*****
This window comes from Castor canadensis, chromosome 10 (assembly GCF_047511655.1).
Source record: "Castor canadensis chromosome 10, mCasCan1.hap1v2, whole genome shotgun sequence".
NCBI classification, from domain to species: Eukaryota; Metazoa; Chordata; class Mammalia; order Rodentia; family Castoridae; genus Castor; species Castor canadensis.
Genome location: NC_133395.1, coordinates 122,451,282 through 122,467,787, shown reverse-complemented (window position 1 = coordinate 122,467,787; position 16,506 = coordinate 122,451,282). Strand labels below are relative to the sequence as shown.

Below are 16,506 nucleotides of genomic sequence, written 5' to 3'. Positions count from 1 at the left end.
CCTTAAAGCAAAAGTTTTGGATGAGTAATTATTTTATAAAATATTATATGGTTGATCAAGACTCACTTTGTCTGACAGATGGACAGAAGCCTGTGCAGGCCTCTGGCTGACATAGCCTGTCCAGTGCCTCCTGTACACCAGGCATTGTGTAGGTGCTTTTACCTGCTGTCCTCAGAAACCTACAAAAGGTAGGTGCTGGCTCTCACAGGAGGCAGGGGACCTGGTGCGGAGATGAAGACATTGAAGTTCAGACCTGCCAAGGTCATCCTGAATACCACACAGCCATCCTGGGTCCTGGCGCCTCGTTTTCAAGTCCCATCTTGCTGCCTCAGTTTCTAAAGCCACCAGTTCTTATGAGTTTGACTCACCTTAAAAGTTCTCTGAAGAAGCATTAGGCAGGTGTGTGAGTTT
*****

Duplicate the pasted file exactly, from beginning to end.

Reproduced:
This window comes from Castor canadensis, chromosome 10 (assembly GCF_047511655.1).
Source record: "Castor canadensis chromosome 10, mCasCan1.hap1v2, whole genome shotgun sequence".
NCBI classification, from domain to species: Eukaryota; Metazoa; Chordata; class Mammalia; order Rodentia; family Castoridae; genus Castor; species Castor canadensis.
Genome location: NC_133395.1, coordinates 122,451,282 through 122,467,787, shown reverse-complemented (window position 1 = coordinate 122,467,787; position 16,506 = coordinate 122,451,282). Strand labels below are relative to the sequence as shown.

Below are 16,506 nucleotides of genomic sequence, written 5' to 3'. Positions count from 1 at the left end.
CCTTAAAGCAAAAGTTTTGGATGAGTAATTATTTTATAAAATATTATATGGTTGATCAAGACTCACTTTGTCTGACAGATGGACAGAAGCCTGTGCAGGCCTCTGGCTGACATAGCCTGTCCAGTGCCTCCTGTACACCAGGCATTGTGTAGGTGCTTTTACCTGCTGTCCTCAGAAACCTACAAAAGGTAGGTGCTGGCTCTCACAGGAGGCAGGGGACCTGGTGCGGAGATGAAGACATTGAAGTTCAGACCTGCCAAGGTCATCCTGAATACCACACAGCCATCCTGGGTCCTGGCGCCTCGTTTTCAAGTCCCATCTTGCTGCCTCAGTTTCTAAAGCCACCAGTTCTTATGAGTTTGACTCACCTTAAAAGTTCTCTGAAGAAGCATTAGGCAGGTGTGTGAGTTT